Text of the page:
He forced himself to look at her, into the eyes he knew would be full of gentle mockery. She had never been taken in by his self-importance, always cut him down to size. He wished…he wished…

Holly took his face in her hands and drew him close, so close he could feel the hot whisper of her breath. “O’ course it was, you daft mullock.”

Then she kissed him, and apart from the two of them, in all the universe, there were only stars.

Robin and the frost

For Sue Vincent’s #writephoto prompt and for dverse, a poem written in quatrains using the rhyming scheme of one of my favourite poems, Yeats’s When you are old and grey.

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When crisp snaps frost at fall of winter night,

The trees fill with the sound of restless birds

That cannot put into our human words

Their anguish at the fading of the light.

 

For winter creeps the dark boughs and the fields

With slender fingers, knife-sharp, cold as steel,

And snaps the thread of life, winds up the reel,

While some small, tender-beating bird heart yields.

 

I heard you, robin sing, my heart was drawn

To the sweet liquid stream of crystal notes,

As delicate as feather down that floats

on sea-wind—robin, will you see the dawn?

One ending in sight

For the #writephoto challenge. Into the final furlong with my WIP. I’m dreading finishing it. Thanks for another fitting photo, Sue.

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“I never did see one o’ them bird monsters. I watched, every time the tide flowed in and the mists rolled over the trees. I heard ’em though.” Halli looked curiously at Jon. “Where did they go?”

Jon shrugged, his eyes on the green line of hills along the horizon. “Probably with the fish ghosts and all that other crap. Maybe back into the ocean. Maybe we’ll meet one when we take the boat out.”

Halli gave him that look, part scornful, part commiserating. “You think you ken everything, don’t you Jónsi Edvardsson? I told you, I heard ’em an’ I felt their great wings beating, but you can’t see nowt in the mists. You know that.”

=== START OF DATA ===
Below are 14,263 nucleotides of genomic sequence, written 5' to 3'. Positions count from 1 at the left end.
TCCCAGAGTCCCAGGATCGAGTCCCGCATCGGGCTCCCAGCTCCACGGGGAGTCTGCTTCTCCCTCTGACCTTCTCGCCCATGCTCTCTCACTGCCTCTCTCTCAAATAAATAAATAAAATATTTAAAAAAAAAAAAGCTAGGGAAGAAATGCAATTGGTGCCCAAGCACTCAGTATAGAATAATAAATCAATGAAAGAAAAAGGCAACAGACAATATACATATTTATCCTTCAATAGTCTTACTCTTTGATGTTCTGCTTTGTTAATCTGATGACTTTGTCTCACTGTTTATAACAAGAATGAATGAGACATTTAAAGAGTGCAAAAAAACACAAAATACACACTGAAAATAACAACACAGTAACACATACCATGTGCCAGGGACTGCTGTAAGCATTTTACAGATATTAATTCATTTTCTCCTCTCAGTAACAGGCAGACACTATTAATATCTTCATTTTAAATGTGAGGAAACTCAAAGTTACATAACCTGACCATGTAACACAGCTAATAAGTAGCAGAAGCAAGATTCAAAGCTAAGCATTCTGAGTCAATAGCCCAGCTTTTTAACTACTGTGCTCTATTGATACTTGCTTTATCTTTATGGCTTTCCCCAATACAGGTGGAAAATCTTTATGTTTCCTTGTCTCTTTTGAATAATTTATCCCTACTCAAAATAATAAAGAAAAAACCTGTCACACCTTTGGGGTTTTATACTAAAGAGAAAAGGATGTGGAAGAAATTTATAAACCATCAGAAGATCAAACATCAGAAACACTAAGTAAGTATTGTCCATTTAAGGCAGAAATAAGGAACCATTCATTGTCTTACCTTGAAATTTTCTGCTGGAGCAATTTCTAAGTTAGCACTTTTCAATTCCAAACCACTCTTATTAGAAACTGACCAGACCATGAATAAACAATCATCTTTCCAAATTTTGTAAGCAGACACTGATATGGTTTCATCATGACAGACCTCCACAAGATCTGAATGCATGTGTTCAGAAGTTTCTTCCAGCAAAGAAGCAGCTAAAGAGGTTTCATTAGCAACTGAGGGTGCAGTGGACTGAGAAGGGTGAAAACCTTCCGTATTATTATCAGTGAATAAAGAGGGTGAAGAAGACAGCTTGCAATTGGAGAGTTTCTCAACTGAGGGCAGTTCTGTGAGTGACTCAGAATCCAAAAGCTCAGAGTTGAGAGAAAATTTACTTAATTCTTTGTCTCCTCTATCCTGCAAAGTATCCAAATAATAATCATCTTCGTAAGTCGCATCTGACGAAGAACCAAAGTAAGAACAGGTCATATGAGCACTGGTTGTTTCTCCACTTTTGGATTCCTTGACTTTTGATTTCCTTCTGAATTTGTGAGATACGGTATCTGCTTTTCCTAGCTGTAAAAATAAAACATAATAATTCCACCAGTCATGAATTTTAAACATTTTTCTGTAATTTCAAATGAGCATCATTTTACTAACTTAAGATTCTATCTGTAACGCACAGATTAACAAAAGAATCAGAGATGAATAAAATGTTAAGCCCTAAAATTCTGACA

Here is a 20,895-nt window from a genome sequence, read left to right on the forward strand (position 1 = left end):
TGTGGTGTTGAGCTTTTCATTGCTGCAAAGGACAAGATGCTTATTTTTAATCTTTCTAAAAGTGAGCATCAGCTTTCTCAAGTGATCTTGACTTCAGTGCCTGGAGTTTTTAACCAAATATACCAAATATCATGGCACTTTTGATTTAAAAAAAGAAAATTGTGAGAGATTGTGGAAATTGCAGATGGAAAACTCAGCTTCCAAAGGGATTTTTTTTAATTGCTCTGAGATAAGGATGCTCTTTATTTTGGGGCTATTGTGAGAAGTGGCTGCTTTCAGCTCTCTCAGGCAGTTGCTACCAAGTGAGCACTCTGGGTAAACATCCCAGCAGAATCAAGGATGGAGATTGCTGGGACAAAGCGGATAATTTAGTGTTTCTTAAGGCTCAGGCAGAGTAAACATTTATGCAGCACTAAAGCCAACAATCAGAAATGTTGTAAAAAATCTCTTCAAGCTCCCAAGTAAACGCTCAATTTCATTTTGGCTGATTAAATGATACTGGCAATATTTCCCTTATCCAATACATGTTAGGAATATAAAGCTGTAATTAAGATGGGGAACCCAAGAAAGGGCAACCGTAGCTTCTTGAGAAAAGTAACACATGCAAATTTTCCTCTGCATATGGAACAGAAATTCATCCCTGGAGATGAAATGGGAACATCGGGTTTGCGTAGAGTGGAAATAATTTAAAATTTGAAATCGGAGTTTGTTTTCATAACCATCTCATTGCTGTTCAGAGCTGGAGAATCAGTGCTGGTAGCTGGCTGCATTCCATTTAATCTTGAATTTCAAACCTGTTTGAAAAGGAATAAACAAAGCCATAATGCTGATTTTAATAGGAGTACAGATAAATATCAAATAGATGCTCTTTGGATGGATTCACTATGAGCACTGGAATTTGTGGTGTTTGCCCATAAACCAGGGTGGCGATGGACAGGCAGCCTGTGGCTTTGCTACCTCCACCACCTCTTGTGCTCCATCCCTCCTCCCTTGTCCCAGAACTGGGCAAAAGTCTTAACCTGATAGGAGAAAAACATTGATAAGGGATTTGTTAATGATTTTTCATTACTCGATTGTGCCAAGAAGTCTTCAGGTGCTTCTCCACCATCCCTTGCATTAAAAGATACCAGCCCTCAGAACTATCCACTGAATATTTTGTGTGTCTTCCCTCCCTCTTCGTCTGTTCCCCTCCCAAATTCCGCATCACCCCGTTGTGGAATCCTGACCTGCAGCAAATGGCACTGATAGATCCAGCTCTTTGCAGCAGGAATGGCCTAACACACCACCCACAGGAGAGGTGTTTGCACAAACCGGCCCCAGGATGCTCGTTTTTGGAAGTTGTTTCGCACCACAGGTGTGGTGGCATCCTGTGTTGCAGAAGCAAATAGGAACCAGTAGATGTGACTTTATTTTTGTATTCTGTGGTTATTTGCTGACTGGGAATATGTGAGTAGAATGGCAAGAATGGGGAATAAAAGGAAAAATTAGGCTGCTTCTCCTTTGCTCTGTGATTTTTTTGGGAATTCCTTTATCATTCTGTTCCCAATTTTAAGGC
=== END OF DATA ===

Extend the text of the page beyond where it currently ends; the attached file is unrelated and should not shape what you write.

“They’ve gone,” he said gently. “I think they were shades calling to the shades in the Mistlands. It’s all gone now. Peaceful.” He gazed across the blue to the distant island. “Like the ocean.”

Halli looked too, and Jon knew she was trying not to cry. “I hope Jussi’s mate, Gieri was with ’em.”

He put his arm round her and drew her close. The wind was cold and salt-sticky. Gulls yelled as they skimmed the waves. “Sure he did. I watched them go.”

Halli laid her head on his shoulder. “I could watch this sky forever. I’d stay here if I thought it was the right place, but that’s where I’m off.” She pointed across the water. “Skies’ll be even brighter over there. We’ll find what we’re looking for in the Heartlands. You too, Jónsi.”

Jon didn’t reply. He was as certain as if a voice was telling his story aloud, that the end of his journey was not the Heartlands. His and Halli’s destinations were not the same. He pulled a lock of hair away from her cheek and kissed away the tear.

#writephoto: Hart

For Sue Vincent’s #writephoto challenge.

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“Hush,” Halli commanded. “They’re close.”

Jon peered out from the safe place into the mist, at first seeing nothing but the shifting clouds that were not clouds of water vapour. The breeze changed and blew a ragged gap in the obscurity. Silhouetted against the pale mist, a hart raised his head, nervously testing the wind. He sniffed, his ears twisted this way then that, sensing no immediate, definite danger, but Jon knew what was not far behind, creeping with the stealth of hunters. Halli grabbed his arm before he could call out a warning.

They’ll hear, she mouthed silently.

He tried to aim his thoughts at the animal but didn’t know how. The images of the half-men and half-dogs tracking them through the unseen forest flickered in his head, the panting of half-hound tongues and half-men grunting scattered his attempts. It was Hrolf who gave the alarm, a sharp volley of dog words, snapped and chopped, and the hart bounded away. Silence rolled back and Jon strained to hear the excited sound of the hunt that would mean their pursuers also had heard Hrolf’s call.

Gone. Leaper gone. Safe. Men-dogs far being.

He relaxed. The safe place was still safe.

#writephoto: Ocean

I’m not this far on yet, but it’s helpful to sketch out a scene when inspiration strikes. Thanks Sue again 🙂 This snippet of WIP was suggested by Sue Vincent’s #writephoto prompt.